Johann Wolfgang von Goethe

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Synonyms for Johann Wolfgang von Goethe

German poet and novelist and dramatist who lived in Weimar (1749-1832)


References in periodicals archive ?
Bruning starts and finishes his book by taking issue with Goethe's claim in "Gluckliches Ereignis" that he and Schiller had begun their relationship as "Geistesantipoden.
Take Goethe's poem "Um Mitternacht" ("At Midnight").
During the journey, Hafiz's poems were Goethe's loyal travel companion.
Charlotte's betrothed, Kestener (Moritz Bleibtreu) is a manipulative spoiler of Goethe's and Charlotte's affair; and Goethe's roommate, the tragic, suicidal Wilhelm Jerusalem (alternately known as "Karl"), is a sympathetic loser in his own ill-fated romance.
In 1839, the year that Emerson began his lectures on "The Present Age," Fuller published her first book-length work, a translation of Johann Peter Eckermann's Gesprache mit Goethe [Eckermann's Conversations with Goethe] which included a substantial critical essay on Goethe's achievement and thought.
Entirely in the ludic mode of the author of the West-ostlicher Divan (1819, revised and expanded, 1827), the American poet Martin Bidney has journeyed east ringing the questing bell of his own caravan, issuing call and response to his brother Goethe and Goethe's adoptive "twin," the fourteenth-century Persian ghazalist Hafiz of Shiraz, in both translation and independent verse.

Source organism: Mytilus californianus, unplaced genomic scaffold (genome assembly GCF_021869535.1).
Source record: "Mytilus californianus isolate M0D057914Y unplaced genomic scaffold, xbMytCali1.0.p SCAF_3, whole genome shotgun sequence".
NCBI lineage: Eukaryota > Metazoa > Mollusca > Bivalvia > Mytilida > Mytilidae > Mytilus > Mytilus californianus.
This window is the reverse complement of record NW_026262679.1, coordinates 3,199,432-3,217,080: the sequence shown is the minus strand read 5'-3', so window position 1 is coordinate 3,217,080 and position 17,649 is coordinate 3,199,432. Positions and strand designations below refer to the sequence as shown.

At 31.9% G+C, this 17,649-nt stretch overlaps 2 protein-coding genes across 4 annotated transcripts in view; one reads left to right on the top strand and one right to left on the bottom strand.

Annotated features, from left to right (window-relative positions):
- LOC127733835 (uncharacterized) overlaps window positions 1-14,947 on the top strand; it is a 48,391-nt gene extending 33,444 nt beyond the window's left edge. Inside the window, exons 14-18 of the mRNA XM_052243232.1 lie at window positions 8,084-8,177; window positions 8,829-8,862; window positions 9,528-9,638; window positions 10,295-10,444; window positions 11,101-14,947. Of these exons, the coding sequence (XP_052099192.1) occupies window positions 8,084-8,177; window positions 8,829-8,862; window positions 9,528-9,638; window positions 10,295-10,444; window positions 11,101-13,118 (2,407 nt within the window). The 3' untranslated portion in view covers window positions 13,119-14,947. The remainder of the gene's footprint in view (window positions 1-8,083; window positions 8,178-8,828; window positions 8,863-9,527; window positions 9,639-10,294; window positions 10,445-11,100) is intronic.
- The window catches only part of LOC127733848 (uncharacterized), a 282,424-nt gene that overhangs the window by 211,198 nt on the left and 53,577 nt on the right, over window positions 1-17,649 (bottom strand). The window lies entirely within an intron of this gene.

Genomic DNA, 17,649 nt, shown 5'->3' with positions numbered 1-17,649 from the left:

Excerpt of Goethe's poem Hagira on the website, translated by Martin Bidney.
Dragged to a dance by his overly sensitive roommate, Jerusalem (Volker Bruch), Goethe bumps into the pretty--and pretty drunk--Lotte (Miriam Stein), a fiercely independent spirit and, much to Goethe's delight, a drama fanatic.
In her book Goethe and Zelter: Musical Dialogues, Lorraine Byrne Bodley is a musicologist with a mission, her goal nothing less than a revisionary understanding of Goethe's relationship with and influence on music as seen through the almost nine hundred letters that passed between the poet-philosopher Johann Wolfgang von Goethe and Berlin composer-teacher Carl Friedrich Zelter from 1799 to 1832.
These periods of literary historical and social change heavily influenced Goethe's writing.
By placing Goethe at the centre of the discussion of visual culture in the late eighteenth and early nineteenth centuries, the editors of The Enlightened Eye are able to create an interesting collection of essays exploring the centrality and legacy of Goethe's preoccupation with the 'visual' in the disciplines of art, literature, aesthetics, painting, sculpture, and theatre.
Goethe's Faust and European Epic: Forgetting the Future.
Only by scouring the index or reading the entries in question can the reader discover that these titles and dates refer to the composition of the medieval epic Nibelungenlied, to Goethe's breakthrough novel, The Sorrows of Young Werther, and to the arrival in Weimar of Romantic author Jean Paul, dismissed by Schiller as an "alien" to classical German literature.
This question prompted my investigation into Goethe's relationship to his adopted alma mater.